Disabilities can change the way we operate in day-to-day life, even in spaces as familiar as our home. In fact, the home can quickly become a challenging space full of obstacles when new disabilities impact our lives, and when we age. Stairs, bathrooms, doorknobs, and certain surfaces may suddenly become hazardous, and it may be overwhelming to try and adapt.
Replace Stairs with Ramps. Stairs are a hazard for many, not just those in wheelchairs but for anyone with limited mobility. Several ramp styles exist to meet any needs; collapsible ramps allow for easy storage, portable ramps mean you can quickly transform any step into a wheelchair accessible entry on the go, and threshold ramps make an entryway instantly accessible.
Install a Stair Lift. If you or your loved one finds stairs to be a cumbersome obstacle, consider installing a stair lift. Stair lifts turn multi-level homes or even front yard steps into accessible homes for those with limited mobility. Installing them will level out your home and create a safe, accessible space.
Consider an Elevator. An alternative to a stair lift, elevators can be a great solution for those with limited mobility. They can be elegant, safe, reliable, and swift. They can also be integrated into existing architecture.
Update your Toilet. The toilet is another area of the bathroom that can become treacherous for those with disabilities. Handrails eliminate users need to balance as they sit down and stand up from the toilet. Consider installing a simple safety frame around your toilet to increase the user’s comfort and quality of life.
Place Handrails & Grab Bars in Key Areas. For those with poor balance, prone to falls, low mobility, or who simply need help getting up out of chairs, beds, or bathroom areas, well-placed handrails can make a world of difference. Grab rails in the bathroom especially will decrease the risk of falls, and help users lift themselves up from seated positions. They increase independence and create peace-of-mind.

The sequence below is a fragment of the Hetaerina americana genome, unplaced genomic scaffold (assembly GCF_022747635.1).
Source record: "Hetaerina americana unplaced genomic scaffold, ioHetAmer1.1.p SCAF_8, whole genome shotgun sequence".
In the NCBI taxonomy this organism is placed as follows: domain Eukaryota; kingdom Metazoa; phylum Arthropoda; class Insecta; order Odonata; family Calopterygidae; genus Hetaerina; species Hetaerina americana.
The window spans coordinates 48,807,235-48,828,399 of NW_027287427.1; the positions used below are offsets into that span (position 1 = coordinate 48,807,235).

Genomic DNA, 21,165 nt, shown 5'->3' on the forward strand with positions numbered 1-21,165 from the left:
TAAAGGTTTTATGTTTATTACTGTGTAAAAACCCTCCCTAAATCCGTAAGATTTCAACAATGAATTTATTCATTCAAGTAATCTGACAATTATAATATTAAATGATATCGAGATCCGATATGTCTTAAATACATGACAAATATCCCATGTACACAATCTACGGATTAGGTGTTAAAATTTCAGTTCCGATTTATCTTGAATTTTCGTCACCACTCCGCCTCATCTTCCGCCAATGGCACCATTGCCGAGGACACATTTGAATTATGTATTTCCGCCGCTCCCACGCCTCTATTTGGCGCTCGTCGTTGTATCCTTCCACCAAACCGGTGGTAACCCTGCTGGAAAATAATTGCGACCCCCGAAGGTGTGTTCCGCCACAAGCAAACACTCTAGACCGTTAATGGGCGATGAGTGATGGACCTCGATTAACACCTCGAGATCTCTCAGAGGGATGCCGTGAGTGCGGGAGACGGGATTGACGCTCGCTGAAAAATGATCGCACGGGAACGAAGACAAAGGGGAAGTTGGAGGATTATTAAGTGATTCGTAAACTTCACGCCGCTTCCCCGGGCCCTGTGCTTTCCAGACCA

Ditch Doorknobs. Many styles of doorknobs are cumbersome and hard to use for those who have a hard time gripping. Replacing doorknobs with push/pull bars, press lever handles, or even automatic doors will increase your home’s accessibility tremendously.
Simplify Pool Entry. Backyard pools can be a lot of fun, but they can be hard to use for those with a disability. But, pools offer great opportunities for exercise and therapy for many people facing disabilities, and so updating your pool to be ADA compliant is a big part of making your home into a handicap accessible home. There are a great variety of pool lifts that are built to enable safe aquatic entry for the disabled and mobility-challenged.
Rearrange Your Furniture. Consider the layout of your home. Is your furniture situated so that those with low-mobility or those in wheelchairs can easily get around? Arrange your furniture so that there are no sharp turns or narrow passageways. Make daily use items, such as comfy chairs, bookshelves, and kitchen plates and utensils, easy to access. This may mean moving items to lower shelves for those using mobility devices.
Consult with an Expert.There are many ways to convert your home into a handicap accessible home for those with disabilities, and the options may seem overwhelming. The good news is, 101 Mobility experts are always standing by to advise you on the best solutions for you and your loved ones.
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